Supersets

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mehta

Supersets

Post by mehta » Fri Feb 17, 2006 6:45 pm

Hi,

I wanted to know what your opinions are on Supersets. That is one exercise followed by another without any breaks. The exercises are normally for antagonistic muscles but sometimes they can be for the same muscles.

Some examples would be: biceps curls, tricep extensions..another example but with the same muscle would be incline db bench press - incline db fly.

I have worked out in the past for a few months intermittently but for the last last two months i have been quite consistent. And in those months, I have been supersetting all my exercises. I have seen significant difference as i have gained weight (musce mass .. i hope) and i am doing more weights. But since I am supersetting, the weights are lower than what i would be doing normally...

anyways.. what do u guys think about this..

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TimD
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Post by TimD » Fri Feb 17, 2006 11:28 pm

Hi. Well, supersets mean that you do 2 to 3 or more exercises done back to back. Then you get into the Giant set thing. Rest periods don't really matter. You do them as you can. For example, if you are working for endurance, or stength/endurance, then fine, do them with no rest. Otherwise, put rest breaks in there.
You can put 2-3 moves in for the same movement in there, or you could put put 2 moves in for antagonist moves in (push vs pull) Doesn't matter.
My favorite is antagonist moves, i.e. rows and BP. As to rest between sets and constant, well, thats up to you. I like to use it like this.
A1 BP sets 3X10 rest 0-30 sec
A2 Rows sets 3X10 rest 0-30 sec
This means do a set of BP, rest 30 sec, then rows, and repeat for 3 sets each.
This would be done when emphasizing fitness. Now on ther other hand, supersets could be done emphasizing strength, in the 5-8 rep range. The same example could be used, but like this, 1 set BP, 5-8 reps, rest 2 minutes, Row, 5-8 reps, rest 2 minutes, repeat for 3-4 sets. I love working opposites, but thats me, and the methos isn't written into stone, so try these and other variations out.
Tim

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Post by George G » Sun Feb 19, 2006 5:25 am

There are two benefits that I am aware of when working anagonists in supersets.

1. It's a time saver.

2. You recover faster. Take Tim's example above with BPs and Rows. If you did 3 sets of BPs followed by 3 sets of rows you wouldn't recover as fast as when alternating between rows and BPs.


I have no experience with supersetting exercises that emphasize the same muscle group. I believe there is a place for this kind of supersetting in an advanced bodybuilders program. I am not there yet. Someone correct me if I am wrong.

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Post by Ryan A » Sun Feb 19, 2006 3:31 pm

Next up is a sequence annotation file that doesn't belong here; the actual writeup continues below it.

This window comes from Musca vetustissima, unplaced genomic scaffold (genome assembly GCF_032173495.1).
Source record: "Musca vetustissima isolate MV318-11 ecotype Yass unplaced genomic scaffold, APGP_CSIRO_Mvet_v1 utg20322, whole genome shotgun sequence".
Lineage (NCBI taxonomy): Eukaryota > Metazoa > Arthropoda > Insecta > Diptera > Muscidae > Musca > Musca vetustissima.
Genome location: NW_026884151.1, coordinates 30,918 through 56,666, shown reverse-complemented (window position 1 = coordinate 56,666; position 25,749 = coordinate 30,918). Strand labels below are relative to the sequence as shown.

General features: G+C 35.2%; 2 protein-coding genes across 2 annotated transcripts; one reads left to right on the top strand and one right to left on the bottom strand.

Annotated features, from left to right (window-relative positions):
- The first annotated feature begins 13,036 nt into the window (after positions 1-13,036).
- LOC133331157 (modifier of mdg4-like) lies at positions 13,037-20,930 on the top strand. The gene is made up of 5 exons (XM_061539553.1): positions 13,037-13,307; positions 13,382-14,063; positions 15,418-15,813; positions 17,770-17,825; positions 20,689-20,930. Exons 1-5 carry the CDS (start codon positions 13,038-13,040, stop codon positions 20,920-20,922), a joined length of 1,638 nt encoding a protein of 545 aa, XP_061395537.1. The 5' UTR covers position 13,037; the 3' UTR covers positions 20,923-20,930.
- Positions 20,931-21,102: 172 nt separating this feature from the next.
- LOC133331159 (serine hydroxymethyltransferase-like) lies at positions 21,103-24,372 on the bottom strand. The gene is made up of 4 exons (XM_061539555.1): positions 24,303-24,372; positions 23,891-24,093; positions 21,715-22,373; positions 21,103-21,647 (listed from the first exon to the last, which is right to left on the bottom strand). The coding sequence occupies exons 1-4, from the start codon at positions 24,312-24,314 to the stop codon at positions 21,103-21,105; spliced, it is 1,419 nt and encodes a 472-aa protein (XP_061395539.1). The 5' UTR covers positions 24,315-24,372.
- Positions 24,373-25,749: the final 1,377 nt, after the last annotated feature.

Hey George,

Could you elaborate on why you recover faster?

If you mean you get more rest, then I understand but I do not really see how working an antagonist group helps recovery of the other directly.

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Post by TimD » Sun Feb 19, 2006 10:35 pm

Hi Ryan. I'll take this one. George probably has had the same experience. I always have great recovery with supersets, in fact, the weights tend to go up after the sets, for me, anyway. Let's disect this. Llet's take a come antagonist superset, push and pull. Okay, lets say I'm working quickly, keeping rest breaks short, say 30-45 sec, reps in the 10-12 (kind of arbitrarily_ in 10-12RM load. If I stayed with one exercise, personally, I would have a hard time keeping up with those weights. However, doing A, rest break, then B rest break, repeat, well, my body is still working at a quick clip, but the pushing muscles, and the pulling muscles get twice the rest time. Thats the only way I can explain it. I've noticed over the year, that doing it this way, I actually don't even get "cooking" until after the 3rd set, and my weights go up.
Now this may only be me, but it's my personal favorite.
Tim

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Post by Ryan A » Mon Feb 20, 2006 1:10 am

okay,

That was my "you get more rest" thought. I was just thinking George was saying there was some kind of inherent benefit to the muscle's recovery ability if you did pro/antagonist supersets.

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Post by George G » Mon Feb 20, 2006 9:05 am

Ryan A wrote:Hey George,

Could you elaborate on why you recover faster?

If you mean you get more rest, then I understand but I do not really see how working an antagonist group helps recovery of the other directly.
Ryan,

When I knew next to nothing abuot weight training, I read that you can superset antagonists in a superset and recover faster. So I traied it and it worked.

To me it is not clear if the improved performance comes only from longer breaks or perhaps there is some other factor invlolved. I have read suggestions that increasing the neural activation of the antagonist muscle may reduce the inhibition it may be causing in the firing of the primary muscle.

I am gald you brought this up. I am going to research this further.

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Elijah

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